Researchers at Harvard University have cloned a supercomputer using Google Cloud Platform (GCP).

The supercomputer in question was originally used to perform a heart disease study, where the computer simulated a therapy that could dissolve blood clots and tumor cells in the human circulatory system.

Feature - The end of the supercomputer era

– Google Cloud

Harvard professor Petros Koumoutsakos told Reuters that during the heart disease study, researchers had only been able to reserve enough supercomputer time for one full simulation, meaning they could not repeat the exercises or optimize any aspects of the test.

Koumoutsakos added that this is a common experience among academics as supercomputers often have long waiting lists for access.

According to Harvard researchers, the cloned supercomputer demonstrates how other researchers can use cloud computing resources when they would otherwise struggle to access powerful systems.

Kousmoutsakos, along with a team from Citadel Securities and researchers from ETH Zurich in Switzerland, created the cloned supercomputer on GCP by spinning up thousands of virtual machines so as to replicate a supercomputing platform. The group managed to use the distributed cloud resources to create a "supercomputer" which had ~80 percent of the efficiency that a dedicated supercomputer would offer.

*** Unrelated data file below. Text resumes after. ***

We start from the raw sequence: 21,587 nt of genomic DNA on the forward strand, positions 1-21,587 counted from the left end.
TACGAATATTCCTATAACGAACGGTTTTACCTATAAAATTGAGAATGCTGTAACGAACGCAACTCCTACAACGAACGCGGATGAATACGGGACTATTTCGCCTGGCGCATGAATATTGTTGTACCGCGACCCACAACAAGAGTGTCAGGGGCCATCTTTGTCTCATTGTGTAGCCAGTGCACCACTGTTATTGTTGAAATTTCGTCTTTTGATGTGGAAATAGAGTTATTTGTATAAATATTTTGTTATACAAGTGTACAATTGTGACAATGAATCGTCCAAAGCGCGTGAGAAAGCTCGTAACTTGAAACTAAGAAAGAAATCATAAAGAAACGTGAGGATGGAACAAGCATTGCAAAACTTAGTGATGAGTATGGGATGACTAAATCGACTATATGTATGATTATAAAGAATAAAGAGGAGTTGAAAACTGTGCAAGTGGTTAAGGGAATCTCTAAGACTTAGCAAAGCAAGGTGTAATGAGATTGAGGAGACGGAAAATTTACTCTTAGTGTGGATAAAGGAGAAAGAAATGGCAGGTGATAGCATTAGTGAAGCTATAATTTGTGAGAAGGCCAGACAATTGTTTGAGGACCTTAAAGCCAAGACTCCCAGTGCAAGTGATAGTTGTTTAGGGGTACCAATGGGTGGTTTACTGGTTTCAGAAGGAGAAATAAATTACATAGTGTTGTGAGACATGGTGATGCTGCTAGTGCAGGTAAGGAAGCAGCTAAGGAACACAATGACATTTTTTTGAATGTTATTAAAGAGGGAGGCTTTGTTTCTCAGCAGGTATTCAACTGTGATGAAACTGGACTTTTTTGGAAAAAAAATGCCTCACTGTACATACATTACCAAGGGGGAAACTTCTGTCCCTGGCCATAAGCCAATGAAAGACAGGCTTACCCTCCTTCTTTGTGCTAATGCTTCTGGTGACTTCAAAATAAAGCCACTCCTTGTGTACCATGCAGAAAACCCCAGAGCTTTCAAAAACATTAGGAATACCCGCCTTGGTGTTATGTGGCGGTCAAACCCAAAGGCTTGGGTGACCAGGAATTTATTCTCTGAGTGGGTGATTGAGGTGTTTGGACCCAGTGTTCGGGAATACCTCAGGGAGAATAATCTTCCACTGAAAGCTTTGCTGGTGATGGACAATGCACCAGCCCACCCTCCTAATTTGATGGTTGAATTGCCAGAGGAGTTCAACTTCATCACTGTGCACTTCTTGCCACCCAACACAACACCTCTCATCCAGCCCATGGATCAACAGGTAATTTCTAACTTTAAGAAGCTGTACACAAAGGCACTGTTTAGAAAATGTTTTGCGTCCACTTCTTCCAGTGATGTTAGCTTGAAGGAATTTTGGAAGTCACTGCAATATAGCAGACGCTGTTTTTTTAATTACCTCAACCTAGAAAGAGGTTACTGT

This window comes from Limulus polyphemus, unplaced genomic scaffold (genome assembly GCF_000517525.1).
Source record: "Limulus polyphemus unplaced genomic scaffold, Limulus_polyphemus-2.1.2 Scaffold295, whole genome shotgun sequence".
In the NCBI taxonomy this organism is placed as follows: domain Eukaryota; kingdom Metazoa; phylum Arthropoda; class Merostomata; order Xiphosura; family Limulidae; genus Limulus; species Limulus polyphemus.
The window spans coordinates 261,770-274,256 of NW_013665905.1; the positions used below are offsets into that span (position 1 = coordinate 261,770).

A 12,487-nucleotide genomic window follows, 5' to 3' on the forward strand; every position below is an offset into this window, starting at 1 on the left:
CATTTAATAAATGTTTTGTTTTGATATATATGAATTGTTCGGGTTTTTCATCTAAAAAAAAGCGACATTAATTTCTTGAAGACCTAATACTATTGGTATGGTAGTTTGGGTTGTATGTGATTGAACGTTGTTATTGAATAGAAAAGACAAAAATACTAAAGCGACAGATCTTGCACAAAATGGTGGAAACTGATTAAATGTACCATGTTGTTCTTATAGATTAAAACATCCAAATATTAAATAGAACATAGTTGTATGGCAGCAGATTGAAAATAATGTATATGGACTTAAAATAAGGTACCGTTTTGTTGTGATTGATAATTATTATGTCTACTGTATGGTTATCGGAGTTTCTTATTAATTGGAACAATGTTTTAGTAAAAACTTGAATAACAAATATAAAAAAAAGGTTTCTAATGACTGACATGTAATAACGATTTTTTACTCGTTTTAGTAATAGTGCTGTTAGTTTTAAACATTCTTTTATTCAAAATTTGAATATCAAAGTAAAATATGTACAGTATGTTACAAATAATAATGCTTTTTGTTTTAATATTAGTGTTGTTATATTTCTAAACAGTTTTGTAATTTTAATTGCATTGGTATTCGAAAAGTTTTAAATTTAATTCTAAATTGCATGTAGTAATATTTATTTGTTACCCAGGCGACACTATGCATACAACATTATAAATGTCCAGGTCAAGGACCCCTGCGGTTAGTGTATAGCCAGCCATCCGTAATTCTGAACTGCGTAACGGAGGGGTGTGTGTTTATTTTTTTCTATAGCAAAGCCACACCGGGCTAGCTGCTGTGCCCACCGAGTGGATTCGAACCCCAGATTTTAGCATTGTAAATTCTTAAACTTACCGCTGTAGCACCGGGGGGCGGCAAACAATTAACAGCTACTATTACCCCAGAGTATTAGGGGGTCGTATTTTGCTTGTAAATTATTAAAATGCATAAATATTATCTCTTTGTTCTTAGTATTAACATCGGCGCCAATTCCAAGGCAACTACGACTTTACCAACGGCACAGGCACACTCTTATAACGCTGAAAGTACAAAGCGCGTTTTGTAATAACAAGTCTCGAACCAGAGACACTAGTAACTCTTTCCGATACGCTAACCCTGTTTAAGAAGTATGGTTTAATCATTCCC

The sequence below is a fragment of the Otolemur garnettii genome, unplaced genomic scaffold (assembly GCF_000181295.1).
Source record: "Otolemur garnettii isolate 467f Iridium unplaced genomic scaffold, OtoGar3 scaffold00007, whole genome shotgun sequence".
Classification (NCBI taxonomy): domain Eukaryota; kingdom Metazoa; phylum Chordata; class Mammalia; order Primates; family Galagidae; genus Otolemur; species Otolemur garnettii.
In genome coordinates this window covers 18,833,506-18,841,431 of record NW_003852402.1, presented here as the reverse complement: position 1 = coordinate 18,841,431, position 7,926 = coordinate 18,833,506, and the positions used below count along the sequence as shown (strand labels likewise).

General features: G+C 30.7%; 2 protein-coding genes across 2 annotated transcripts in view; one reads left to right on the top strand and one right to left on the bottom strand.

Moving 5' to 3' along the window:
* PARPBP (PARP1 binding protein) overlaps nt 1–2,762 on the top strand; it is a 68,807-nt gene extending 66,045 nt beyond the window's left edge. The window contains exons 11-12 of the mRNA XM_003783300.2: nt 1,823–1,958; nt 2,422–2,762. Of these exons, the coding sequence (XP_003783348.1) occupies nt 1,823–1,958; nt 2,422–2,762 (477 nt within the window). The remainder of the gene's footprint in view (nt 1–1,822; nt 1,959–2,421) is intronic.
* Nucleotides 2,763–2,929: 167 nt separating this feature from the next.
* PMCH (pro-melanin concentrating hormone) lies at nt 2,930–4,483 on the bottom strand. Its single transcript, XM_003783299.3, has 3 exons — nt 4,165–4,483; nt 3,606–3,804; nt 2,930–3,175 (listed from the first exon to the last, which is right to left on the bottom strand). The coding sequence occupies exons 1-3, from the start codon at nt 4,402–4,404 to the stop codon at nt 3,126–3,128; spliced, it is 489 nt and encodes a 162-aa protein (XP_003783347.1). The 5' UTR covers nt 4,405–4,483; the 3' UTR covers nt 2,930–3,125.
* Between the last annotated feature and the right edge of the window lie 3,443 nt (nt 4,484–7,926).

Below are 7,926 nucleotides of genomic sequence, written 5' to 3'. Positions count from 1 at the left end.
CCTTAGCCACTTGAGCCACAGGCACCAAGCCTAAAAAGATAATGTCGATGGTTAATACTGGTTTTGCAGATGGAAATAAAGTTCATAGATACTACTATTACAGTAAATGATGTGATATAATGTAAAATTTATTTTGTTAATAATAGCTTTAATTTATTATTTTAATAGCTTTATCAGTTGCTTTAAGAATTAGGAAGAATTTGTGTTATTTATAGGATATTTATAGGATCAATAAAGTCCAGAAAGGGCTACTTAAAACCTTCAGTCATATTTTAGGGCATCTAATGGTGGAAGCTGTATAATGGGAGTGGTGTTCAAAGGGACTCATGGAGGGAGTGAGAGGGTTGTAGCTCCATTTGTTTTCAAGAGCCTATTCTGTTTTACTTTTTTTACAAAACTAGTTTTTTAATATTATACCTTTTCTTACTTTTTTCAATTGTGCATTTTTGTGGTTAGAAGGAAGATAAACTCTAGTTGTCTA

Google Cloud's high-performance computing chief technologist, Bill Magro, said: "Google Cloud’s high-performance computing technologies and solutions are purpose-built to both simplify and scale the largest, most complex workloads, enabling researchers to dramatically accelerate time to discovery and impact."

According to Magro, to spin up supercomputer-like abilities on the cloud platform, modifications have to be made to the software, networking, and physical design of the hardware.

Using cloud infrastructure to spin up supercomputer-like abilities has been done previously. A similar concept was deployed by the likes of the University of Bath, which in October 2022 launched a Microsoft Azure-based supercomputer intended to replace its previous on-premise system.